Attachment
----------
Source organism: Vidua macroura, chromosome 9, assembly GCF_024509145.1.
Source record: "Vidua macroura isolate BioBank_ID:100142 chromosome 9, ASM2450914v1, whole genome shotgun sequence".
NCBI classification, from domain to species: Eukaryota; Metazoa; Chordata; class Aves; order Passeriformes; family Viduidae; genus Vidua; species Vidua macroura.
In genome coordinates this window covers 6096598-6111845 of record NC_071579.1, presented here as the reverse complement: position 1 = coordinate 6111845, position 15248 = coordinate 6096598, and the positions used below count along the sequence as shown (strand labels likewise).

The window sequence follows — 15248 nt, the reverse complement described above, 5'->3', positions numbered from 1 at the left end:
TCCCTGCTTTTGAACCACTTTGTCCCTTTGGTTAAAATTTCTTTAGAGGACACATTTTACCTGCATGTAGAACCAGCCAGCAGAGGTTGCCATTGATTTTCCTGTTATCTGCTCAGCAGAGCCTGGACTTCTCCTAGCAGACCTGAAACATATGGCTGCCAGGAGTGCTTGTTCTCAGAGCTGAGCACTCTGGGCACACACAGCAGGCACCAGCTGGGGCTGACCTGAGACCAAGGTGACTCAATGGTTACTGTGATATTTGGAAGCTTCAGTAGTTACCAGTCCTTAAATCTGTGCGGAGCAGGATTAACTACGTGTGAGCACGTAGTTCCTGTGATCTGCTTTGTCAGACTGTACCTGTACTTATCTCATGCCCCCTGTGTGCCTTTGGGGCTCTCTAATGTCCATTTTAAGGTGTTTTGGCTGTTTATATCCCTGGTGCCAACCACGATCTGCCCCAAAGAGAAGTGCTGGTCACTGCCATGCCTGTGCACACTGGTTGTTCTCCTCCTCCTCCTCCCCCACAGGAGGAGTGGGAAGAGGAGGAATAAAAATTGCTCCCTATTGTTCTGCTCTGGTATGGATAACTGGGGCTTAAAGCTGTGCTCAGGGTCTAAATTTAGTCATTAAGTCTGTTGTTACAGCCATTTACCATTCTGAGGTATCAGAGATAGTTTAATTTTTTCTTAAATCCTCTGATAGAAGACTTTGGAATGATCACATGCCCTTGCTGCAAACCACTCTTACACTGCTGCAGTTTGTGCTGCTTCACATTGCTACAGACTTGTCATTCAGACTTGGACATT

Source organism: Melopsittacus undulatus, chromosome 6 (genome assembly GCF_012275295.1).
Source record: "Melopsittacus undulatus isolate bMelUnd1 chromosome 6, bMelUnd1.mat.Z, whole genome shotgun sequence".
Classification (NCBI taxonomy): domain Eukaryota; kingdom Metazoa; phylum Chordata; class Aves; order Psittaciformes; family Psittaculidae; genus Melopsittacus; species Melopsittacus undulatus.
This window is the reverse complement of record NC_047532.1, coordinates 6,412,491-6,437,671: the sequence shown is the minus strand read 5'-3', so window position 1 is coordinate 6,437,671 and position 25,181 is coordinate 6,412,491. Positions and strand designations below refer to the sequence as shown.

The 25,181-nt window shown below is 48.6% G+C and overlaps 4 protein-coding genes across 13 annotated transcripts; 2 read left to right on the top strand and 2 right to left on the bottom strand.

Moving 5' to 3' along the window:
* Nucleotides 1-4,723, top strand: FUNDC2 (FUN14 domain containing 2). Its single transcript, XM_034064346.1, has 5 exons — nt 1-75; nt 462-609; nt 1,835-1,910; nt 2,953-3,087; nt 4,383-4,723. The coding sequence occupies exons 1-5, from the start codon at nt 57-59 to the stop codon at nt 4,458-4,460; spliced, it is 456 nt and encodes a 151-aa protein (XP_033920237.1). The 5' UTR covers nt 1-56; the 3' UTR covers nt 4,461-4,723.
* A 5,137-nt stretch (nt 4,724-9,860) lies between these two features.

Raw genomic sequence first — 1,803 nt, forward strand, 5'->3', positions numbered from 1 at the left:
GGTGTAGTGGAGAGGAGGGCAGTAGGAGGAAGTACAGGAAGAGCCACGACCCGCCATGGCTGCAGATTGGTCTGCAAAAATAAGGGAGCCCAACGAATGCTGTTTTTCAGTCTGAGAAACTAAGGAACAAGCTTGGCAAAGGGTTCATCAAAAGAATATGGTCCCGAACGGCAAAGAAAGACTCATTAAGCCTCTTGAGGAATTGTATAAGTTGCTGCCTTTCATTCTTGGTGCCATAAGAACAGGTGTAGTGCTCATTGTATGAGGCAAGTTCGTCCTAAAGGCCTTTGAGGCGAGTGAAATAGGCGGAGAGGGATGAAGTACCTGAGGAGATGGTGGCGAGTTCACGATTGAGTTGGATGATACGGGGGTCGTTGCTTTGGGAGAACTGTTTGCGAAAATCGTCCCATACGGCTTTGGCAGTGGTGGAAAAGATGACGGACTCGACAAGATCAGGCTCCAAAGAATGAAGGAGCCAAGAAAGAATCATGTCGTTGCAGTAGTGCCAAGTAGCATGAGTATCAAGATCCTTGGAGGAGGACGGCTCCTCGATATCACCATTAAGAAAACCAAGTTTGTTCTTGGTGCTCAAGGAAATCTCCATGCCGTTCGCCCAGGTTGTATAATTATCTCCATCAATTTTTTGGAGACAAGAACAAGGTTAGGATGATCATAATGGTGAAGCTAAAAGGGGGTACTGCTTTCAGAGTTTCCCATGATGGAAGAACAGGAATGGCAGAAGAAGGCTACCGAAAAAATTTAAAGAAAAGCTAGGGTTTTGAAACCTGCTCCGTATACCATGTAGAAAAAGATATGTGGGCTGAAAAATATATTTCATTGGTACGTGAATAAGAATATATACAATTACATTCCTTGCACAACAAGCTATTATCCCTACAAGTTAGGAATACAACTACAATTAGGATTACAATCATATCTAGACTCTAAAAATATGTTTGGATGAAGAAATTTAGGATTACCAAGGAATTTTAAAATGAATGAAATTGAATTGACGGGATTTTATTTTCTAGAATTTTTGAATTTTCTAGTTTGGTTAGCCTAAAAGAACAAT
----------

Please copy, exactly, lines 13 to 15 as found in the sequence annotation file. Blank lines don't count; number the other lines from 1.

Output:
* Nucleotides 1-4,723, top strand: FUNDC2 (FUN14 domain containing 2). Its single transcript, XM_034064346.1, has 5 exons — nt 1-75; nt 462-609; nt 1,835-1,910; nt 2,953-3,087; nt 4,383-4,723. The coding sequence occupies exons 1-5, from the start codon at nt 57-59 to the stop codon at nt 4,458-4,460; spliced, it is 456 nt and encodes a 151-aa protein (XP_033920237.1). The 5' UTR covers nt 1-56; the 3' UTR covers nt 4,461-4,723.
* A 5,137-nt stretch (nt 4,724-9,860) lies between these two features.

Raw genomic sequence first — 1,803 nt, forward strand, 5'->3', positions numbered from 1 at the left: